The family gathered afterward at Wilson’s mother’s house. It was hard not to feel the eyes of his relatives on him, just as it was hard not to notice the pats on the back Wilson received. Lopez had been well coached and sought Wilson out to thank him for his service. Danny wanted to leave and told his mother so, barely two hours into the get-together. He’d greeted politely all the relatives he recognized, and those who didn’t come up to him, he figured didn’t want to be re-acquainted. Not like Wilson.
As a youth, just hanging with Wilson would have normally been enough to make the afternoon interesting, but today, with the frostiness between the two cousins, it was forcing him into a dangerous place even the sweet recollection of the night with Luci couldn’t heal. Making matters worse, Wilson had watched as he dropped Luci back to her car at the Blue Coyote and made an off-color remark that irritated Danny further.
The two ignored one another until somehow they wound up waiting to use the only restroom in the house.
“Your mom says you’re ready to go home,” Wilson said to his cowboy boots.
“I honestly don’t know why you came in the first place, Danny.”
Danny’s right eye squinted a little. “We never liked these things, Wilson. You know that.”
“You’ve been gone, what, eight years or more?”
“Okay, then. Ten. And you can’t spend an afternoon giving these people the time of day?”
“I don’t belong here, Wilson.”
Wilson nodded his head. “Oh yeah. Forgot. You’re the one that got away. You trying to rub my nose in it, huh?.”
“I didn’t say that.”
“So what are you saying?”
“I’m saying I don’t want to be here. I’ve done my farewells, and now it’s time for me to adios.”
“You might consider the feelings of your mother.” Danny drilled him with a look that picked a scab.
“You hear the voices? Does the chanting get to you, Wilson?”
He could see his cousin was thinking about this carefully. It surprised him that Wilson didn’t give a quick answer no, which meant he heard the voices, too.
“Holy f**king shit, Wilson. You hear them, too. Just like I do.”
Emma Barnowl opened the bathroom door and their nostrils were hit with room deodorizer, which did a poor job of masking the smell she’d left behind.
“F**k me,” Wilson said under his breath. “I’m going out back.”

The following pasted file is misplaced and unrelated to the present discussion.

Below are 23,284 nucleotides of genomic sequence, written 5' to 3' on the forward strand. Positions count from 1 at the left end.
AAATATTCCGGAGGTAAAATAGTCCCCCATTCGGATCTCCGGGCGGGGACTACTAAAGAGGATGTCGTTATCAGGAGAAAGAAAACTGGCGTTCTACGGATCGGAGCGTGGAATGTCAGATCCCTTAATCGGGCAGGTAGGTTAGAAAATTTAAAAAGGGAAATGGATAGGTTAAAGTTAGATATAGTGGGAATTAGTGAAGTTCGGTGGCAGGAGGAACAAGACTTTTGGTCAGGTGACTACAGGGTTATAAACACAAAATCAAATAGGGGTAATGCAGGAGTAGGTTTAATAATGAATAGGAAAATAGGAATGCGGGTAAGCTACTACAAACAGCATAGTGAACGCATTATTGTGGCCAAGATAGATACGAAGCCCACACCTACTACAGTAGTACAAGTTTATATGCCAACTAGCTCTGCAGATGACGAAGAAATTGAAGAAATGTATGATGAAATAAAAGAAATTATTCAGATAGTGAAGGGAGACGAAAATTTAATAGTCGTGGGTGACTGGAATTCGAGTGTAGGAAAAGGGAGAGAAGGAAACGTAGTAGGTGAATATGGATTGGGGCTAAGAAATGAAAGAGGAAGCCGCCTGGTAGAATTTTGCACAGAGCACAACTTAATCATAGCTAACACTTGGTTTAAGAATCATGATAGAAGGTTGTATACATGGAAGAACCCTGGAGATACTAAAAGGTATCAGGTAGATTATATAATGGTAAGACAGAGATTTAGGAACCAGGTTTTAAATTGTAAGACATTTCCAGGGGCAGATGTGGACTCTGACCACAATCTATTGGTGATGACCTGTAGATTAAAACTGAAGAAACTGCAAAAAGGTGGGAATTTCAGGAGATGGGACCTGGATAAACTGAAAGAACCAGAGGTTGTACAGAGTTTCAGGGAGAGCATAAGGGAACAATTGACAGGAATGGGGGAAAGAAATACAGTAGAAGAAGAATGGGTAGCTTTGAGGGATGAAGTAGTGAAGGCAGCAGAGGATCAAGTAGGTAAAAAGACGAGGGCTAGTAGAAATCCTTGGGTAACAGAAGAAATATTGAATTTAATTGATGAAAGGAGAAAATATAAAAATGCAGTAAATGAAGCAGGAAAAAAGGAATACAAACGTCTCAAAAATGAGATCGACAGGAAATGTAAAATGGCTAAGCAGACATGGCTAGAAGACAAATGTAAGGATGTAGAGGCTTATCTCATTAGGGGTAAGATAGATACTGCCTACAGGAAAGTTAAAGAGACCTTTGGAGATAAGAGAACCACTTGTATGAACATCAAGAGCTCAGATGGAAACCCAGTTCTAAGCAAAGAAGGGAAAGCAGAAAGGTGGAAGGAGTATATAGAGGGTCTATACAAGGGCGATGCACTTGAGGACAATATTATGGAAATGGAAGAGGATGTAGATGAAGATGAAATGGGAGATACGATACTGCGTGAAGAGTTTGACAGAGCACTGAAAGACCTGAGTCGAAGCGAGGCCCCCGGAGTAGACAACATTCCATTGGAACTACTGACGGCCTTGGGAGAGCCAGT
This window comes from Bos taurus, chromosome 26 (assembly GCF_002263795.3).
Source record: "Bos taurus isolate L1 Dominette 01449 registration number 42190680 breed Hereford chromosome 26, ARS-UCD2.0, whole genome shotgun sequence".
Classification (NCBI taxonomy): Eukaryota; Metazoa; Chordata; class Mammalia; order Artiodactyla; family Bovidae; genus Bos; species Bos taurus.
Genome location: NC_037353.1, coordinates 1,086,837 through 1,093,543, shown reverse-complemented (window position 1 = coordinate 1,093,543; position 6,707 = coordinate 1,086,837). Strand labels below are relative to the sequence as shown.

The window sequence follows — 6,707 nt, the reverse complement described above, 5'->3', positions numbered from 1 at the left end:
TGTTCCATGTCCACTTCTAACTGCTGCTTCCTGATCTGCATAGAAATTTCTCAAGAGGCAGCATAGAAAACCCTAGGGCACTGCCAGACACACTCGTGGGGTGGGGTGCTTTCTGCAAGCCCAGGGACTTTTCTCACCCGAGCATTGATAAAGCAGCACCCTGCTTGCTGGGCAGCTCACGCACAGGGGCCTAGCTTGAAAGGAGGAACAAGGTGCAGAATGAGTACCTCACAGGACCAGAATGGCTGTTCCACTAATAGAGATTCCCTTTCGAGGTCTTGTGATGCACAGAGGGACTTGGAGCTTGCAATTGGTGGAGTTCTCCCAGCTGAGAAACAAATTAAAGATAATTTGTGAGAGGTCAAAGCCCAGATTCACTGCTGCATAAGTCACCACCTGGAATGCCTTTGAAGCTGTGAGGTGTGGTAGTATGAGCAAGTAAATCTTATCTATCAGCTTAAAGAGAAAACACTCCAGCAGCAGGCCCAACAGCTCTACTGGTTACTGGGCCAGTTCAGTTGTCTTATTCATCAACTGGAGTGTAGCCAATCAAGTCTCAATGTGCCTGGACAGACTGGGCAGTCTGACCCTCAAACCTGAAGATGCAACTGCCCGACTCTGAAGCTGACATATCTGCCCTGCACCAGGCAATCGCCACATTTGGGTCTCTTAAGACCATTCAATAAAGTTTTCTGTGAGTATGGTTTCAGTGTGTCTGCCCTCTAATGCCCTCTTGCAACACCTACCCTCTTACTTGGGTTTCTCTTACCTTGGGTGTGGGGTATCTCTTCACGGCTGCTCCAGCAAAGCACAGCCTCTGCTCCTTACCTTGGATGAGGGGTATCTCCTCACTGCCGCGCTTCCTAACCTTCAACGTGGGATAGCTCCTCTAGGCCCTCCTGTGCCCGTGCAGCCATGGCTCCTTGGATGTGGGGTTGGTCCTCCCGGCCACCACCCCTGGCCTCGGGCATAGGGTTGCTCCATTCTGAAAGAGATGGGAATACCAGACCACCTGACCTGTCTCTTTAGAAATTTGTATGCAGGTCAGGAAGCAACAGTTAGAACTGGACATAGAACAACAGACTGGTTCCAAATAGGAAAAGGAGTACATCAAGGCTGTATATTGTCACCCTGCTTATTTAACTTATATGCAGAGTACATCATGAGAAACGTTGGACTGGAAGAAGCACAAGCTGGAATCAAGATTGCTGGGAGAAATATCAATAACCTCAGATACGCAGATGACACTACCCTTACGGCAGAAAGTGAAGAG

Danny followed his cousin, and within thirty seconds, was standing next to him, pissing on his aunt’s tomato plants, just like they used to do when they were boys of five. To this day, Danny hated tomatoes, especially home grown ones.
After they were done, they sat in metal lawn chairs. Wilson offered Danny a cigarette.
“I don’t smoke, and neither do you, or you didn’t,” Danny corrected himself.
“That’s funny,” Wilson said as he casually lit up and put his lighter and cigarettes back in his rear pocket.
“How come you didn’t wear your uniform?”
“It’s my choice. I didn’t think he’d like it.” Wilson took a long drag on his cigarette and blew it right at Danny’s face, but the wind carried it away.
“Thought you were proud of being a Navy boat guy.”
“I am. Got nothing to do with it. Kind of felt like it would be bragging or something, you know?”
Danny wondered about Luci, halfway expecting she’d drop by the gathering. Was he disappointed she’d stayed away? He couldn’t get the touch of her body against his out of his mind. That might be a reason to stay an extra day or two, but that would be a dangerous road, full of emotional potholes and entanglements. None of his liaisons ever turned out to last, so he figured it was better to remember her the way he’d left her. He saw her proud straight shoulders and those tight jeans encase thighs and a world-class ass as she walked toward her car and didn’t look back once. He knew the only good ones were the ones who didn’t look back.
“Look, Danny, I’m going to say this once, and then let you go. I’m sorry we got off to a bad start after so many years.”
“I was surprised you were around. Didn’t expect it.”
“So I was right, you’re not happy to see even me.”
“Again, putting words in my mouth.”
Wilson looked down, eyes landing on the scuffed cowboy boots, which were a mismatch to the clean suit pants and white shirt he wore. “I left this place with a lot of demons. I think I got just as many, maybe more than you, cuz.” Wilson took a final drag, stomped it out on the patio, and then threw the pieces into his mother’s vegetable garden.
A slight breeze shivered its way down Danny’s spine. A little group laughed from inside the house. He heard the tinkling of glasses and silverware, the sounds of cars arriving on the crushed rock roadway in front of his Aunt’s house, a doorbell ring, and the buzzing of a small plane overhead. The place looked and smelled and felt dangerously normal.
“I learned to tame those demons in the Navy, Danny. I’m not going to lie to you, but serving in the armed forces is giving me skills I can take out there in the real world.”
Danny found himself chuckling in spite of the fact that it was going to piss Wilson off. “Yeah, don’t see many rubber boats around the res, cuz. You training to be a white water rafting guide in the Canyon? Sh*t, you coulda done that in high school.”
“Except I was getting stoned in high school, Danny. So were you. I heard you were a real mess.”
“Rumors of my demise have been over exaggerated. I look like a mess to you?”
Wilson abruptly stood. “No, Danny, you look like a fuckin’ hero just like your grandfather.”
His cousin left and joined the gathering inside the house.